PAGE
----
Neil Turkewitz
Mar 5, 2019 · 8 min read
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©2019 Neil Turkewitz

In Defense of Unfair Competition: A Skewed Tale of Sorrow & Mischief

by Neil Turkewitz

Okay, so I just finished reading “Unfair Disruption” by Mark A. Lemley and Mark P. McKenna. Wait, that’s not really accurate. I confess to finding it unreadable, by which I do not mean illegible. The type face was fine. The content itself — arguing that copyright owners are fundamentally allergic to technology and predisposed to reject “innovation” in favor of maintaining an antiquated status quo, was badly in need of some disruption. In any event, I do want to acknowledge that I “skimmed” it would be more accurate than saying I “read” it.

Lemley and McKenna don’t like copyright. That doesn’t make them unique. It’s kind of a thing in academia. And they apparently love disruption. Very cutting age and hip of them. Or at least, it was a few years ago. The blind fealty to the wonders of disruptive technologies brought to the world by Silicon Valley titans is so pre-CA (Cambridge Analytica) and doesn’t play quite as well in a world more aware of the dangers of unregulated power in the hands of tech overlords, but I digress.

Lemley and McKenna are motivated by the observation that incumbents will generally use whatever tools are available to them to maintain their power, and that legal/regulatory action may be employed as part of the defense of the status quo. They further observe that determinations of fairness may be somewhat circular given the predisposition of viewing incumbency as the set point and characterizing changes that would displace existing relationships as “unfair.” Here’s the interesting thing — I agree with these observations completely. My own viewpoint is that we should hold the status quo up to the same scrutiny as we would new entrants. If we demand empirical support to effect changes, why do we not demand the same from legacy actors?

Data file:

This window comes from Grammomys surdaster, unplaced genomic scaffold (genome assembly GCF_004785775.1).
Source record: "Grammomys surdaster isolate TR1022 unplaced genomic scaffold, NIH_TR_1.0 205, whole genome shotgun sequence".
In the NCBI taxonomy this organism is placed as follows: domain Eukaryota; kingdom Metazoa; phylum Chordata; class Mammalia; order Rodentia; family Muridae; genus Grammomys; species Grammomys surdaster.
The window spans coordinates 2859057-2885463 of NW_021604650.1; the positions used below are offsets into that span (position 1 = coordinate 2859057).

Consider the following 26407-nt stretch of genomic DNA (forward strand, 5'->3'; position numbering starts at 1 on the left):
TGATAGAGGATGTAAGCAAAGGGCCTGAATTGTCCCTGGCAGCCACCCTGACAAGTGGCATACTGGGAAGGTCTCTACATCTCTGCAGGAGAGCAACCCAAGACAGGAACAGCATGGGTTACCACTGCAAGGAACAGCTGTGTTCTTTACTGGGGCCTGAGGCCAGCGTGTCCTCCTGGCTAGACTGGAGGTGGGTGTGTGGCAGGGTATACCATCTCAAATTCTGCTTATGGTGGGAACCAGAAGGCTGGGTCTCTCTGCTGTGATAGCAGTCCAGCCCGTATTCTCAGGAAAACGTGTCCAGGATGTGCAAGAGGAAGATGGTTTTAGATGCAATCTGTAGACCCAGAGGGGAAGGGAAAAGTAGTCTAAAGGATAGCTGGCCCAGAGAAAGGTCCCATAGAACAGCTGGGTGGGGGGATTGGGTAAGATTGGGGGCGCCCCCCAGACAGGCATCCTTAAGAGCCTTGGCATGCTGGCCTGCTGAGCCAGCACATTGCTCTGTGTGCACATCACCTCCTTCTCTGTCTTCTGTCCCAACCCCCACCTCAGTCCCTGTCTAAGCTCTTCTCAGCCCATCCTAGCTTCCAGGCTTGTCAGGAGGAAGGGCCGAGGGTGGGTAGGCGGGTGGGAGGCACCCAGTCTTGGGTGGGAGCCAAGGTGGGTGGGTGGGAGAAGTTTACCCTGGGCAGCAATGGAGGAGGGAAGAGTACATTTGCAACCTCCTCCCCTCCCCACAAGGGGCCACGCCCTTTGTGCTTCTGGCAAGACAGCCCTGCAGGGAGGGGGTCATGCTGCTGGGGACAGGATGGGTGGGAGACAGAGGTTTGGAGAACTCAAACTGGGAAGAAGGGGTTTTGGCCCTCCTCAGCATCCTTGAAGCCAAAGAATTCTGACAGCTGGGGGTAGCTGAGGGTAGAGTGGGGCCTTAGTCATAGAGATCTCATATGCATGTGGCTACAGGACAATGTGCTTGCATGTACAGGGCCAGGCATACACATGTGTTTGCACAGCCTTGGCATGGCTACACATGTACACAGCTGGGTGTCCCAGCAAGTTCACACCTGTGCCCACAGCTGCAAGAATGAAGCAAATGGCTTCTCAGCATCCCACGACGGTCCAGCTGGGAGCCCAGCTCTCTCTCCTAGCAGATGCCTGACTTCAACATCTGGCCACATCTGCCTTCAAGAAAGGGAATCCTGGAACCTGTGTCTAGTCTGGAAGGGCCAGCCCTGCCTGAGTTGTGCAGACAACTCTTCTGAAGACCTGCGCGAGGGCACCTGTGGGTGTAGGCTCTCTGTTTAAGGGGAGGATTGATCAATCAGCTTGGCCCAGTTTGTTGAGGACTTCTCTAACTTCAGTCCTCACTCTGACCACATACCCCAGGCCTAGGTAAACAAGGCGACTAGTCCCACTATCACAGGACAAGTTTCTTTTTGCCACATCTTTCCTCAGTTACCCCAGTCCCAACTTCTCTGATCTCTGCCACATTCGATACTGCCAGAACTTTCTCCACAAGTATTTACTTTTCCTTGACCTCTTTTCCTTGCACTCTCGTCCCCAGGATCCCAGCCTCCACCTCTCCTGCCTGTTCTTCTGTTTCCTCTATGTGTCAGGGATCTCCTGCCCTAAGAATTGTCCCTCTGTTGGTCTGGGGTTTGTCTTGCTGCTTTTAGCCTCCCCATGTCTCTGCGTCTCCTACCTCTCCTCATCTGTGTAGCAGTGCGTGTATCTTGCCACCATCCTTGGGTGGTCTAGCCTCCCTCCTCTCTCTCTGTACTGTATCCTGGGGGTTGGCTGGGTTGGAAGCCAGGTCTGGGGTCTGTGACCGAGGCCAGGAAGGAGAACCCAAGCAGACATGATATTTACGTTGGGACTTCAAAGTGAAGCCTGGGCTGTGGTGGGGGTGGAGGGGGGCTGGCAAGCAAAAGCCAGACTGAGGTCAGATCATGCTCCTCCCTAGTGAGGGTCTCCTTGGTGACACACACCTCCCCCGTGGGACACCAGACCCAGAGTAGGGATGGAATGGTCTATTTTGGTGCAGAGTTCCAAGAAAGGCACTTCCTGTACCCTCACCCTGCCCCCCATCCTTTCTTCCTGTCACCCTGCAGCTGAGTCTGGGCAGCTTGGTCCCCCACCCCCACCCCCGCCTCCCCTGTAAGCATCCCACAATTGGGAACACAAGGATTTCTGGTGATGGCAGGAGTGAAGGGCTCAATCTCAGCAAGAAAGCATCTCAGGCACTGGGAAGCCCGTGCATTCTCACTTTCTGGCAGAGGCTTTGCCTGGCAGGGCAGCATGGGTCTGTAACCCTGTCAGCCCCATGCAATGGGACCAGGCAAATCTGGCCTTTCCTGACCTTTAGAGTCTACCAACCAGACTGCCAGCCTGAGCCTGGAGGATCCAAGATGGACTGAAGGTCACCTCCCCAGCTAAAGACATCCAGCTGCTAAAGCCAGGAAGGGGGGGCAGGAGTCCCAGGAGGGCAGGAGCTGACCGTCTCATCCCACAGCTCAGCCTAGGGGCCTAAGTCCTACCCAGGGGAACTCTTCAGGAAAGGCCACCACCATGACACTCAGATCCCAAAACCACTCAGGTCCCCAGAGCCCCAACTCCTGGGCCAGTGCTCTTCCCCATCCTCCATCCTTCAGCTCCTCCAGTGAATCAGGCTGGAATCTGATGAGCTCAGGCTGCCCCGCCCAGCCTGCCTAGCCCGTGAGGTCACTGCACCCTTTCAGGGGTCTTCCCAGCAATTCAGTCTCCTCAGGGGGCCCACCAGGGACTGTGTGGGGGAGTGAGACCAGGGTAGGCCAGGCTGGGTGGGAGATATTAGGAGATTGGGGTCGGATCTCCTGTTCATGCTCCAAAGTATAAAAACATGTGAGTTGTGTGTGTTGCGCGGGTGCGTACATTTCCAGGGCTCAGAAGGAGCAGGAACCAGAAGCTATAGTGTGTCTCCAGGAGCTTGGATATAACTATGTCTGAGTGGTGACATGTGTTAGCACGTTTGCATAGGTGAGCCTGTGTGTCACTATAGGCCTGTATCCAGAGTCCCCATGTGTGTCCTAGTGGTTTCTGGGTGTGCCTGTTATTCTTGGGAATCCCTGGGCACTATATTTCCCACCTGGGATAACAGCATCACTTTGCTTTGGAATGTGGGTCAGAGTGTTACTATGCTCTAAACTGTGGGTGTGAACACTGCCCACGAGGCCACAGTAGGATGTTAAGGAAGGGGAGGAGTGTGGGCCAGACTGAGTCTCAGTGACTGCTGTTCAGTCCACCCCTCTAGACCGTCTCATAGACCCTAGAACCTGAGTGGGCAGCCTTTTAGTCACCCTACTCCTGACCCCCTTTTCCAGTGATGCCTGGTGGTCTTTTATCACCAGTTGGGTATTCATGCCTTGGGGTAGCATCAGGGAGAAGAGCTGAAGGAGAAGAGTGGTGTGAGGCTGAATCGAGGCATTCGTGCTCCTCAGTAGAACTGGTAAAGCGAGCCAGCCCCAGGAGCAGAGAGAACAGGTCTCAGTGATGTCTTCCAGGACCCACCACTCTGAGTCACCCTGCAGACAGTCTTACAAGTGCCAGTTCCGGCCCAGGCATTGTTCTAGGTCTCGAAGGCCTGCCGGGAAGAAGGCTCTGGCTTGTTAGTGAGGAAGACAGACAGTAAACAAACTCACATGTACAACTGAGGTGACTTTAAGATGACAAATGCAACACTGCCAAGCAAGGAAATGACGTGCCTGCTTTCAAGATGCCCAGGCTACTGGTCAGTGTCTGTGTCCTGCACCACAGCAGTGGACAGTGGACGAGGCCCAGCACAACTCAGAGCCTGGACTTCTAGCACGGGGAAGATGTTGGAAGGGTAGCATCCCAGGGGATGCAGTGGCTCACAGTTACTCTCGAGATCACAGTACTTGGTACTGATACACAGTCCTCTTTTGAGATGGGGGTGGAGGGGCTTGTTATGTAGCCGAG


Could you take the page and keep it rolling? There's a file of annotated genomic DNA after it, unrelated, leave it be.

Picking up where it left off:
Sadly, from there, any and all agreement disappears as Lemley and McKenna, blinded by their dislike of copyright, make nonsensical parallels between unrelated developments and take great liberties with facts and law. Because law/regulation can be used to prevent competition, they try to pigeonhole everything into that category, regardless of whether it fits or not. They conflate that which should not be conflated. Anti-trust and unfair competition laws are, at their core, about competition. Copyright is not about competition — it is about protecting original expression, and only prevents authors from having to compete against unauthorized versions or derivatives of themselves. It does not affect new entrants except to the extent that new entrants want to appropriate or distribute the creative works made by third parties. Lemley and McKenna portray copyright owners as the buggy whip manufacturers of yore, desperately clinging to the manufacture of an outdated good, (although to their credit, at least they never literally say “buggy whip”), without seeming to grasp that disruptive technologies haven’t affected the demand for goods protected by copyright. Creative works protected by copyright, unlike buggy whips made irrelevant by the arrival of the automobile, remain very much in demand.

Here’s a perfect example — their very introduction of the supposed dynamic of disruption designed to contextualize how copyright owners assert rights to prevent similar disruption:

“New technologies disrupt existing industries. They always have, and they probably always will. The printing press put quite a few monks out of the manuscript hand-lettering business. Railroads displaced much (though by no means all) of the barge and shipping industry. They were in turn displaced by long-haul truck drivers, who are now at risk of being displaced by self-driving trucks…